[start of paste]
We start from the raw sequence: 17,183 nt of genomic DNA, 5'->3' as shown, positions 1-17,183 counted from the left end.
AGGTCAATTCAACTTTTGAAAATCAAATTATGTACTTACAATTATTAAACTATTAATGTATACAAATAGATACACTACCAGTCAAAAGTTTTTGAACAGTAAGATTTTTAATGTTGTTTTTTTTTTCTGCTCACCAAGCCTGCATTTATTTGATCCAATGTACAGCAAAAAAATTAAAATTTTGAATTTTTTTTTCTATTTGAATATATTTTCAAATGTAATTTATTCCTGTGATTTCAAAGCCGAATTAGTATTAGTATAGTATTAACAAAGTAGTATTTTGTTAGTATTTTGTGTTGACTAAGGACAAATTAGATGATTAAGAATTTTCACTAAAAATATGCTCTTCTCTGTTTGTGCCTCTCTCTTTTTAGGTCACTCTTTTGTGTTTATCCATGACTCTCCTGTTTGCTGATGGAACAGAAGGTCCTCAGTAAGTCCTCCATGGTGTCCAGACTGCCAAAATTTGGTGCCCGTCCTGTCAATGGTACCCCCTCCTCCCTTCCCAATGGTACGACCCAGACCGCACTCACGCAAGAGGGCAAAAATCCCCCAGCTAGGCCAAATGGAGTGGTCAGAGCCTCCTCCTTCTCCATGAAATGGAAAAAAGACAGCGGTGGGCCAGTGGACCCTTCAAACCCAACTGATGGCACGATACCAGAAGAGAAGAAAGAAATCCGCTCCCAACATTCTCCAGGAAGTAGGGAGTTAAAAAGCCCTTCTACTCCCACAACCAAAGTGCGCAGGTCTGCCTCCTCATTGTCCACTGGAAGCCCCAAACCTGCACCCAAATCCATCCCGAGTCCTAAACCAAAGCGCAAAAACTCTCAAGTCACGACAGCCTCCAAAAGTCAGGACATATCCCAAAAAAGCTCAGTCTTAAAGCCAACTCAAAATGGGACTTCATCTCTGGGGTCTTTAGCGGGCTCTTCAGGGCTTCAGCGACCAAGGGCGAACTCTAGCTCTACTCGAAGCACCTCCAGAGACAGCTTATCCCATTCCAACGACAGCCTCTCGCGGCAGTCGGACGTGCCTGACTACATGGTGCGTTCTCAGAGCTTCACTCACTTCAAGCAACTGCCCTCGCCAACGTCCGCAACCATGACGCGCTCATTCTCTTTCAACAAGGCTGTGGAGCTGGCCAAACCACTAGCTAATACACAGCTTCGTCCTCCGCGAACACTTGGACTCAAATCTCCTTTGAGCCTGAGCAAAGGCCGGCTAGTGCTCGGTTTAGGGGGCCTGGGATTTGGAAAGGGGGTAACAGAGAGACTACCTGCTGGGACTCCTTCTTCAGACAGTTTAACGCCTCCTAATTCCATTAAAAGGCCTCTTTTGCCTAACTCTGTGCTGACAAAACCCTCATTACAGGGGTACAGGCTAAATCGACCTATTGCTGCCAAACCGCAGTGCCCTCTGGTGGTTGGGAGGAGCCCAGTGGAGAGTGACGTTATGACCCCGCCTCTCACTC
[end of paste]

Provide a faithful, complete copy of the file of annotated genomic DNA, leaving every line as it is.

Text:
We start from the raw sequence: 17,183 nt of genomic DNA, 5'->3' as shown, positions 1-17,183 counted from the left end.
AGGTCAATTCAACTTTTGAAAATCAAATTATGTACTTACAATTATTAAACTATTAATGTATACAAATAGATACACTACCAGTCAAAAGTTTTTGAACAGTAAGATTTTTAATGTTGTTTTTTTTTTCTGCTCACCAAGCCTGCATTTATTTGATCCAATGTACAGCAAAAAAATTAAAATTTTGAATTTTTTTTTCTATTTGAATATATTTTCAAATGTAATTTATTCCTGTGATTTCAAAGCCGAATTAGTATTAGTATAGTATTAACAAAGTAGTATTTTGTTAGTATTTTGTGTTGACTAAGGACAAATTAGATGATTAAGAATTTTCACTAAAAATATGCTCTTCTCTGTTTGTGCCTCTCTCTTTTTAGGTCACTCTTTTGTGTTTATCCATGACTCTCCTGTTTGCTGATGGAACAGAAGGTCCTCAGTAAGTCCTCCATGGTGTCCAGACTGCCAAAATTTGGTGCCCGTCCTGTCAATGGTACCCCCTCCTCCCTTCCCAATGGTACGACCCAGACCGCACTCACGCAAGAGGGCAAAAATCCCCCAGCTAGGCCAAATGGAGTGGTCAGAGCCTCCTCCTTCTCCATGAAATGGAAAAAAGACAGCGGTGGGCCAGTGGACCCTTCAAACCCAACTGATGGCACGATACCAGAAGAGAAGAAAGAAATCCGCTCCCAACATTCTCCAGGAAGTAGGGAGTTAAAAAGCCCTTCTACTCCCACAACCAAAGTGCGCAGGTCTGCCTCCTCATTGTCCACTGGAAGCCCCAAACCTGCACCCAAATCCATCCCGAGTCCTAAACCAAAGCGCAAAAACTCTCAAGTCACGACAGCCTCCAAAAGTCAGGACATATCCCAAAAAAGCTCAGTCTTAAAGCCAACTCAAAATGGGACTTCATCTCTGGGGTCTTTAGCGGGCTCTTCAGGGCTTCAGCGACCAAGGGCGAACTCTAGCTCTACTCGAAGCACCTCCAGAGACAGCTTATCCCATTCCAACGACAGCCTCTCGCGGCAGTCGGACGTGCCTGACTACATGGTGCGTTCTCAGAGCTTCACTCACTTCAAGCAACTGCCCTCGCCAACGTCCGCAACCATGACGCGCTCATTCTCTTTCAACAAGGCTGTGGAGCTGGCCAAACCACTAGCTAATACACAGCTTCGTCCTCCGCGAACACTTGGACTCAAATCTCCTTTGAGCCTGAGCAAAGGCCGGCTAGTGCTCGGTTTAGGGGGCCTGGGATTTGGAAAGGGGGTAACAGAGAGACTACCTGCTGGGACTCCTTCTTCAGACAGTTTAACGCCTCCTAATTCCATTAAAAGGCCTCTTTTGCCTAACTCTGTGCTGACAAAACCCTCATTACAGGGGTACAGGCTAAATCGACCTATTGCTGCCAAACCGCAGTGCCCTCTGGTGGTTGGGAGGAGCCCAGTGGAGAGTGACGTTATGACCCCGCCTCTCACTC